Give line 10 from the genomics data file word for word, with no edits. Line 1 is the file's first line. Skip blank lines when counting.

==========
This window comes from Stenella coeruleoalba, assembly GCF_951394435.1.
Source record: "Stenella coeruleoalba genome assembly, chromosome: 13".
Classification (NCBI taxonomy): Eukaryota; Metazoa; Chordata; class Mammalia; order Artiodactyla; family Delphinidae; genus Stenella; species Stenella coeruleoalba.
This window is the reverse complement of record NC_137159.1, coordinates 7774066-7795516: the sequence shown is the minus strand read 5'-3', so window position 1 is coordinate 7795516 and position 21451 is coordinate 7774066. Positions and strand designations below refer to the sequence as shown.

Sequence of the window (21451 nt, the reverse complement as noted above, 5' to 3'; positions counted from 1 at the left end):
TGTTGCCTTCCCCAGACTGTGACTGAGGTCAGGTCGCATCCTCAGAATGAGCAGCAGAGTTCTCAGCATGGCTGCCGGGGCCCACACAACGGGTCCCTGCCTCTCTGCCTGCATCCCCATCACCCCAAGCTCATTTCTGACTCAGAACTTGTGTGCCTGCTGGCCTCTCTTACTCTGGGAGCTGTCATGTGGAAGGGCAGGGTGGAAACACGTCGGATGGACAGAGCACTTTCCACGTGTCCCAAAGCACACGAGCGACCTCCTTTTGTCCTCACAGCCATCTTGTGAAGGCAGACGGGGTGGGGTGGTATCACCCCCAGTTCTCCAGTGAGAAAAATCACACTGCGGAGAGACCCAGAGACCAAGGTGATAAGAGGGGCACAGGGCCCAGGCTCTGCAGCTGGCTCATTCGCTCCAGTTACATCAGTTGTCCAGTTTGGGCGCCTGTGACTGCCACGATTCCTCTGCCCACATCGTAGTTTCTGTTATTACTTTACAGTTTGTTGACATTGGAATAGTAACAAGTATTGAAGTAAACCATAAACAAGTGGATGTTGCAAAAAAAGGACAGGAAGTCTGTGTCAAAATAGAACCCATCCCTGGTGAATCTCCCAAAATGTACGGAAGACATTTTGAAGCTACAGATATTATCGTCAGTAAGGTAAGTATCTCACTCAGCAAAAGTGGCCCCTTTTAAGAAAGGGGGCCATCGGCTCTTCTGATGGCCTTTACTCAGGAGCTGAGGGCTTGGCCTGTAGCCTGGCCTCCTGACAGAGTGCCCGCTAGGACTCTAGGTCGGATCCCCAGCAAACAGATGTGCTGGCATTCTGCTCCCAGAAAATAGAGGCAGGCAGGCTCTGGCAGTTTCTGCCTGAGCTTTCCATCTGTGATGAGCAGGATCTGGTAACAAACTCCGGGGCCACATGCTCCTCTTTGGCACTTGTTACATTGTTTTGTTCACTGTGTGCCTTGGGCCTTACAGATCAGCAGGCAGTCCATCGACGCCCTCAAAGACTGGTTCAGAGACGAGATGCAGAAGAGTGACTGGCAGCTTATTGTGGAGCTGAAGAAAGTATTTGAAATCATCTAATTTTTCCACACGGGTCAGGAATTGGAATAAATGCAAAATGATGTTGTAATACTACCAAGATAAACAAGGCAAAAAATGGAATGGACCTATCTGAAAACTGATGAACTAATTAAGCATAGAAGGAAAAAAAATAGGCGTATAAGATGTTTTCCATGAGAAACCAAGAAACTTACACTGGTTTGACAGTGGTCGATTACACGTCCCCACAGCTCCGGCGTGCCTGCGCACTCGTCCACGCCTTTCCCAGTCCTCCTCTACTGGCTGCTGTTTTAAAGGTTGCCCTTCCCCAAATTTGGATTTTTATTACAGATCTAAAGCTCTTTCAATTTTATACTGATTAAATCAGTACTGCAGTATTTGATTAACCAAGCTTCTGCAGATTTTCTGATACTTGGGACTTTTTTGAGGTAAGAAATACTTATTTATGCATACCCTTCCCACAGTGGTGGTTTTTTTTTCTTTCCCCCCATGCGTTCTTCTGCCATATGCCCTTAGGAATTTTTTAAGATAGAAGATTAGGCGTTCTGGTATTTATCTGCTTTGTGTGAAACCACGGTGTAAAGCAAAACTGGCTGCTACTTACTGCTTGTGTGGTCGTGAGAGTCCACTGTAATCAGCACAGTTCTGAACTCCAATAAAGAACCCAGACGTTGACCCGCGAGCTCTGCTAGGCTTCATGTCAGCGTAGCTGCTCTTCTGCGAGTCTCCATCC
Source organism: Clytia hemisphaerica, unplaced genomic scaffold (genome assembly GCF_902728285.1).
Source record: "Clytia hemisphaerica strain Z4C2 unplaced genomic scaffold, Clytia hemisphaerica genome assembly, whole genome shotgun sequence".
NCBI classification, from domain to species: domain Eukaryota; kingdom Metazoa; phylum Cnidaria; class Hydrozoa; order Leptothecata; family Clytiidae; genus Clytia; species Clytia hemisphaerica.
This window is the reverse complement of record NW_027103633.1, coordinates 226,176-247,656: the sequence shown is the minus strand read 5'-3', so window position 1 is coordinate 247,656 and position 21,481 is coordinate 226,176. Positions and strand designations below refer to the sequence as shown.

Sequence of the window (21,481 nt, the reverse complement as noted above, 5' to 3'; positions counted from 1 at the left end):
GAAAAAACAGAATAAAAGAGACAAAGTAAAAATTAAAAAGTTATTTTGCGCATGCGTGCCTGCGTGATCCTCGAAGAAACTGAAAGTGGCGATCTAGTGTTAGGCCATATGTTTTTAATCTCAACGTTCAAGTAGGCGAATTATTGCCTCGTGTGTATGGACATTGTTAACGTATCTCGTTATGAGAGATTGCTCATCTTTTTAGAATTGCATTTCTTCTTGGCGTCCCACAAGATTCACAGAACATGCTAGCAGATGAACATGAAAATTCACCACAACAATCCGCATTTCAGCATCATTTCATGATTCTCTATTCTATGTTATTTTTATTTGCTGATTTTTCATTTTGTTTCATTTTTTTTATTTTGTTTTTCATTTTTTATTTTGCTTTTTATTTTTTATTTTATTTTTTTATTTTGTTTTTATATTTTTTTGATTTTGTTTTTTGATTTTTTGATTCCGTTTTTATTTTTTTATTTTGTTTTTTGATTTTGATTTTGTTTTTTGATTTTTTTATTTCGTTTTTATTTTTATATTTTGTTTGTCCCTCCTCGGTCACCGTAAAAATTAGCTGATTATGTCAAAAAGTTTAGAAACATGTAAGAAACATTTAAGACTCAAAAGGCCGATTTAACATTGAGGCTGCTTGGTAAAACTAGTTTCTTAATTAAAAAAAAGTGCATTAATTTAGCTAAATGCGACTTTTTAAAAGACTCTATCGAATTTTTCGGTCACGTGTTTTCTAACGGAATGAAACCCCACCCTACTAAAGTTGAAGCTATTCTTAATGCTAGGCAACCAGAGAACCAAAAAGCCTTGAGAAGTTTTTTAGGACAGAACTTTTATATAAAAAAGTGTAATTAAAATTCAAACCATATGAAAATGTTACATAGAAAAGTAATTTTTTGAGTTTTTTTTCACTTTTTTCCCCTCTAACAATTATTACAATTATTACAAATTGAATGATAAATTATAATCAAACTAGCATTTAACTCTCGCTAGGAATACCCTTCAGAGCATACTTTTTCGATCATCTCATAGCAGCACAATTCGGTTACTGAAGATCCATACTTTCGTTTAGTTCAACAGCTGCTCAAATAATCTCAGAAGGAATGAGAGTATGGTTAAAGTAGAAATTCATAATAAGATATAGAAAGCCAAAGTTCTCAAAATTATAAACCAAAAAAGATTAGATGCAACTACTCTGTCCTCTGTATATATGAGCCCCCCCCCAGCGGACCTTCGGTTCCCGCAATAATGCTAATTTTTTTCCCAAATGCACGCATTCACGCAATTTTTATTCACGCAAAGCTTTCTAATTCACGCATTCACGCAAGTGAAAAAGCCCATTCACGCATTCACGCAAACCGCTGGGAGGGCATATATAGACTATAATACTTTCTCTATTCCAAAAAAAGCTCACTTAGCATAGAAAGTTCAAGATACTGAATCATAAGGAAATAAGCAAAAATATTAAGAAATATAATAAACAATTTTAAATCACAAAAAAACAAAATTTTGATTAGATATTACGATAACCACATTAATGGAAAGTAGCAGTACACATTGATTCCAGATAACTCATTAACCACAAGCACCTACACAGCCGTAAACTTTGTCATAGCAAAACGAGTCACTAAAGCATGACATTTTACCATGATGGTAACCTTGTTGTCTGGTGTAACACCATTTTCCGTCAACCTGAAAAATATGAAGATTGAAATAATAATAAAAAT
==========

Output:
This window is the reverse complement of record NW_027103633.1, coordinates 226,176-247,656: the sequence shown is the minus strand read 5'-3', so window position 1 is coordinate 247,656 and position 21,481 is coordinate 226,176. Positions and strand designations below refer to the sequence as shown.